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DR Congo sentences army officer to death over protesters’ killings


DR Congo sentences army officer to death

A military court in the Democratic Republic of Congo has delivered a verdict, sentencing an army officer to death and imposing 10-year prison terms on three other individuals for their involvement in the August killing of over 50 protesters in the city of Goma.

Two additional individuals who were on trial in connection with the incident have been acquitted.

The defense attorneys for the convicted individuals have expressed their intention to appeal the court’s decision.

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It’s worth noting that while the death penalty is a common sentence in DR Congo, it hasn’t been carried out for two decades, with sentences typically being commuted to life imprisonment.

During the closing arguments on Friday, a senior public prosecutor had not requested the death penalty for the main defendant, Colonel Mike Mikombe. Instead, they had called for a life imprisonment sentence.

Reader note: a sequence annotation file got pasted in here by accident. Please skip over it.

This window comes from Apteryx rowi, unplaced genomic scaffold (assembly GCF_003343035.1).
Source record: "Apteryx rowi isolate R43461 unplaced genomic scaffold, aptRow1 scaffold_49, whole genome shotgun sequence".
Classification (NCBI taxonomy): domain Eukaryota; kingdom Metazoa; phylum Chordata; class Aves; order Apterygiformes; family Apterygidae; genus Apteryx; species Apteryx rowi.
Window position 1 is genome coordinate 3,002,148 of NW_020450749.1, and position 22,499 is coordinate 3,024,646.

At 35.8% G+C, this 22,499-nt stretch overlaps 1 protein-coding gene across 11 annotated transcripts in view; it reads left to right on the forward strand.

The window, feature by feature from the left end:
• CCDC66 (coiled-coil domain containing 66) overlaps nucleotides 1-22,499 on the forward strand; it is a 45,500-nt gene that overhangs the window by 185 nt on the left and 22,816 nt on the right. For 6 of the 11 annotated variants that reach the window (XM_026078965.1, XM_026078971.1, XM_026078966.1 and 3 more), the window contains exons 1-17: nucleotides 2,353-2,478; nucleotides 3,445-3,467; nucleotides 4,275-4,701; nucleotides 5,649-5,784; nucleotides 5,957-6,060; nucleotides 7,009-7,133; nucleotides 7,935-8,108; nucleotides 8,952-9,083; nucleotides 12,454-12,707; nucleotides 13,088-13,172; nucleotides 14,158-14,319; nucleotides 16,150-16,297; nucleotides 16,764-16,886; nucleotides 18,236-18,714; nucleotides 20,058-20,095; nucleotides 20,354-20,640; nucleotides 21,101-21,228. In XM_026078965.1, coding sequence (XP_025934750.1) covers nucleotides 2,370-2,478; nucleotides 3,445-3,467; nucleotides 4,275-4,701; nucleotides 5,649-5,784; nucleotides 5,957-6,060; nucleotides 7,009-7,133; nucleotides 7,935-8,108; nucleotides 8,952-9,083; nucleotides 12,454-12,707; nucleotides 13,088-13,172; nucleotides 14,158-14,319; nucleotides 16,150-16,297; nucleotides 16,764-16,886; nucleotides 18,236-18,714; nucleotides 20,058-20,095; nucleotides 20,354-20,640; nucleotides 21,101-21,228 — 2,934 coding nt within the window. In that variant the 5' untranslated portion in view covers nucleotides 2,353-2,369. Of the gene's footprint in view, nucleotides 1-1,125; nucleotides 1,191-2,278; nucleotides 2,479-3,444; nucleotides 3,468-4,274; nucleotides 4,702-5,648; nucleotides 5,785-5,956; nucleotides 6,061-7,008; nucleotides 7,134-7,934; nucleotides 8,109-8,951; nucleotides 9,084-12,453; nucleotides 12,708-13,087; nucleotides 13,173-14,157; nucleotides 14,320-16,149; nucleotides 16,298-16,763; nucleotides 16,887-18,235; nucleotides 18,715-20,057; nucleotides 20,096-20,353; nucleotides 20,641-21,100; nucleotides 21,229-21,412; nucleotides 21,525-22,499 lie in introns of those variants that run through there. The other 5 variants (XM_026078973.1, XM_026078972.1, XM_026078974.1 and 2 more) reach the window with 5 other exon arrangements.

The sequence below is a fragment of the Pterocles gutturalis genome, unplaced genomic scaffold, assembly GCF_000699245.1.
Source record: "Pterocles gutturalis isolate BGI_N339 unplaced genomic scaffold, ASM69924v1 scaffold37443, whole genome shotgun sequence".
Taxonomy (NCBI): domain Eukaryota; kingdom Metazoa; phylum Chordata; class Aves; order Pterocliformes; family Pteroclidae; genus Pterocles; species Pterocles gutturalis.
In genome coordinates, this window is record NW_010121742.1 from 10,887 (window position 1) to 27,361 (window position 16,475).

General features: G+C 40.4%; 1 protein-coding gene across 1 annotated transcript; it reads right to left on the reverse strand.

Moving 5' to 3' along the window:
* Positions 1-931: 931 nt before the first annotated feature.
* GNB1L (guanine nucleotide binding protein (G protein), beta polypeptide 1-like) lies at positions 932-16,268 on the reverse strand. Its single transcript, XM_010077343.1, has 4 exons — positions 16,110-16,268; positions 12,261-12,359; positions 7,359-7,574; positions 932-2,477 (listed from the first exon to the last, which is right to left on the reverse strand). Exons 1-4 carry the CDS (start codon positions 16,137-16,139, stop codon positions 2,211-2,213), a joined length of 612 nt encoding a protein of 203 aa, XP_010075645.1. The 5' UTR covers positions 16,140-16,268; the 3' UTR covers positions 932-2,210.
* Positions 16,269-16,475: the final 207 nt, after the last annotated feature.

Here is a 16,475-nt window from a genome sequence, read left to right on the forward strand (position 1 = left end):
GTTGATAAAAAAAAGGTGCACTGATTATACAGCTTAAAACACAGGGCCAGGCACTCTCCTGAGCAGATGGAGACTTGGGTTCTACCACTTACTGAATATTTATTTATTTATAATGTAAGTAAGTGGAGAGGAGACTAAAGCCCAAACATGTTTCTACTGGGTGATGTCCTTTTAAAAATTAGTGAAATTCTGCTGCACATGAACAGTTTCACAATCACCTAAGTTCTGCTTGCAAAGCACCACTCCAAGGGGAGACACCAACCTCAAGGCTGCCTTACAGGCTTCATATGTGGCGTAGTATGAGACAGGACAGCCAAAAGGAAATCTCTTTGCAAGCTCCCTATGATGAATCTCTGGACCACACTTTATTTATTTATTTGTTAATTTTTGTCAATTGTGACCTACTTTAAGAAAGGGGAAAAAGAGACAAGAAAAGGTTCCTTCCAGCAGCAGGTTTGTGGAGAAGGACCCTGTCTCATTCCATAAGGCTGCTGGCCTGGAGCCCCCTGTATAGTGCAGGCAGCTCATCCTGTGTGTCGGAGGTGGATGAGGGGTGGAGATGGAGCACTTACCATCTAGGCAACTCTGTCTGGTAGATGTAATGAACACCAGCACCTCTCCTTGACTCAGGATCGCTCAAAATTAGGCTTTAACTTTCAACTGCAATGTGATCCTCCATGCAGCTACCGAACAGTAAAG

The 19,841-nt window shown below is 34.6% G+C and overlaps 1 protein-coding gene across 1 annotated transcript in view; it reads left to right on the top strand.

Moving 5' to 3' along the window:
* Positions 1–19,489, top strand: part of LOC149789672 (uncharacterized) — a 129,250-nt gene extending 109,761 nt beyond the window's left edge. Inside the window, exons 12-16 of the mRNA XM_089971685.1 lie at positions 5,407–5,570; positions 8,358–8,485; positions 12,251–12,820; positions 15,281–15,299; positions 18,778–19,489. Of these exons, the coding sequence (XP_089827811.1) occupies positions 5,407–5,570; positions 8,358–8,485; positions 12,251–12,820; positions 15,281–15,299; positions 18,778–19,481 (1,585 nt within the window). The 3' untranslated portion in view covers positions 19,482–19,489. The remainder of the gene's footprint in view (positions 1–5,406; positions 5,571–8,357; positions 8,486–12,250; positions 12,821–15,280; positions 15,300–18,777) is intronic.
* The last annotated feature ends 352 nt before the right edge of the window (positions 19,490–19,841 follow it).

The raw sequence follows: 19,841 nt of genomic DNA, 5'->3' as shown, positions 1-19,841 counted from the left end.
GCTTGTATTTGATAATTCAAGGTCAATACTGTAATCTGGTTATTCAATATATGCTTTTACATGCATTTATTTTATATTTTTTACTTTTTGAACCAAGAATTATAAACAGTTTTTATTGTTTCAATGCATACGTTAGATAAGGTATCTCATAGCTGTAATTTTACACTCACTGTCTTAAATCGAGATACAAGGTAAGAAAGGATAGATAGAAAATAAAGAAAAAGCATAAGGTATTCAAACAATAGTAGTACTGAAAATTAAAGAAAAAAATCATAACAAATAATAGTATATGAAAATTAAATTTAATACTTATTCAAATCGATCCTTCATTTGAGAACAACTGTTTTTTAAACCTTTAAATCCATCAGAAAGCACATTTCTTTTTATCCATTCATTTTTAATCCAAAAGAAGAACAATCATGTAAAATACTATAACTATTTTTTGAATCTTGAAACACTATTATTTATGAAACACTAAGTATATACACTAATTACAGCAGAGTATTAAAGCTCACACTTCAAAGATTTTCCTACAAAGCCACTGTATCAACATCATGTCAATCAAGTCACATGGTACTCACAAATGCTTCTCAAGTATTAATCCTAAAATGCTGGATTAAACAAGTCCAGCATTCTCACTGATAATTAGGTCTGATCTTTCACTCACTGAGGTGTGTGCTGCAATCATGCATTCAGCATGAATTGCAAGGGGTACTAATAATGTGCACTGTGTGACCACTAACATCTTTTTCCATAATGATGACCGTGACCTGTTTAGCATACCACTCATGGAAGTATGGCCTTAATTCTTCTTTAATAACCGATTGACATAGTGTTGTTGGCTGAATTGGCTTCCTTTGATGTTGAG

However, the court ultimately sentenced Colonel Mikombe to death, charging him with “murders,” although charges related to crimes against humanity were dropped.

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The prosecutor had also sought sentences ranging from 10 to 20 years for the five other defendants who were on trial.

These six soldiers had been facing charges since September 5 related to a deadly crackdown against a religious sect that had called for protests against the presence of the United Nations in the region.

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The crackdown resulted in the tragic deaths of 57 people, according to the latest official count, and has led to heightened tensions in Goma, located in the North Kivu province, an area that has long been afflicted by violence instigated by various armed groups.

Furthermore, the August 30 military operation led to the arrest of more than 140 civilians, including approximately 30 minors.